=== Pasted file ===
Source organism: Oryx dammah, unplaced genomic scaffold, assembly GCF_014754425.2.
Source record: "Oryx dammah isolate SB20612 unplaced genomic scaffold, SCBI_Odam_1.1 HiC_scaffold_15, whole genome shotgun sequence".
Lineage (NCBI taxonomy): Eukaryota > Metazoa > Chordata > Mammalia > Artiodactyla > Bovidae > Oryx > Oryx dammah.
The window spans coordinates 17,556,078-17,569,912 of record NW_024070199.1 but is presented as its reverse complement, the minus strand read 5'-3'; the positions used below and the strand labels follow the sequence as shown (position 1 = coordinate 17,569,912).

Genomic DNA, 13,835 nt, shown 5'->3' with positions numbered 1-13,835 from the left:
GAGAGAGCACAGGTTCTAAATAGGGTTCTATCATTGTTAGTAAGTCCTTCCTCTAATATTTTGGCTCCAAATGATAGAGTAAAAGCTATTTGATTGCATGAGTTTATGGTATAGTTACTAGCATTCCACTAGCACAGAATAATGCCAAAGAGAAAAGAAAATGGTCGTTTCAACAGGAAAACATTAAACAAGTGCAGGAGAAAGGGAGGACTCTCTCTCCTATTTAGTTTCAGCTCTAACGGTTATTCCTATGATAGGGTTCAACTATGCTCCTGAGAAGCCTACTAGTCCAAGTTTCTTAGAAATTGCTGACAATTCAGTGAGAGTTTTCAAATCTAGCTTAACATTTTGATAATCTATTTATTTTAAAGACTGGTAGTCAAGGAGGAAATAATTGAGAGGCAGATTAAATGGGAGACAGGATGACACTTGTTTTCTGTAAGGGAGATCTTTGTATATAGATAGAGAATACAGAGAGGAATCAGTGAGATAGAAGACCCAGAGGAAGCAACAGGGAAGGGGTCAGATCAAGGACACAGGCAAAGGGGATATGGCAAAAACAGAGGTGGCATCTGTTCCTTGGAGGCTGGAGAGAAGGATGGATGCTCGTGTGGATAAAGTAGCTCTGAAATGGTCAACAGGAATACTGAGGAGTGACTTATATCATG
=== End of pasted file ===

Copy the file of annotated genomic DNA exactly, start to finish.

Source organism: Oryx dammah, unplaced genomic scaffold, assembly GCF_014754425.2.
Source record: "Oryx dammah isolate SB20612 unplaced genomic scaffold, SCBI_Odam_1.1 HiC_scaffold_15, whole genome shotgun sequence".
Lineage (NCBI taxonomy): Eukaryota > Metazoa > Chordata > Mammalia > Artiodactyla > Bovidae > Oryx > Oryx dammah.
The window spans coordinates 17,556,078-17,569,912 of record NW_024070199.1 but is presented as its reverse complement, the minus strand read 5'-3'; the positions used below and the strand labels follow the sequence as shown (position 1 = coordinate 17,569,912).

Genomic DNA, 13,835 nt, shown 5'->3' with positions numbered 1-13,835 from the left:
GAGAGAGCACAGGTTCTAAATAGGGTTCTATCATTGTTAGTAAGTCCTTCCTCTAATATTTTGGCTCCAAATGATAGAGTAAAAGCTATTTGATTGCATGAGTTTATGGTATAGTTACTAGCATTCCACTAGCACAGAATAATGCCAAAGAGAAAAGAAAATGGTCGTTTCAACAGGAAAACATTAAACAAGTGCAGGAGAAAGGGAGGACTCTCTCTCCTATTTAGTTTCAGCTCTAACGGTTATTCCTATGATAGGGTTCAACTATGCTCCTGAGAAGCCTACTAGTCCAAGTTTCTTAGAAATTGCTGACAATTCAGTGAGAGTTTTCAAATCTAGCTTAACATTTTGATAATCTATTTATTTTAAAGACTGGTAGTCAAGGAGGAAATAATTGAGAGGCAGATTAAATGGGAGACAGGATGACACTTGTTTTCTGTAAGGGAGATCTTTGTATATAGATAGAGAATACAGAGAGGAATCAGTGAGATAGAAGACCCAGAGGAAGCAACAGGGAAGGGGTCAGATCAAGGACACAGGCAAAGGGGATATGGCAAAAACAGAGGTGGCATCTGTTCCTTGGAGGCTGGAGAGAAGGATGGATGCTCGTGTGGATAAAGTAGCTCTGAAATGGTCAACAGGAATACTGAGGAGTGACTTATATCATG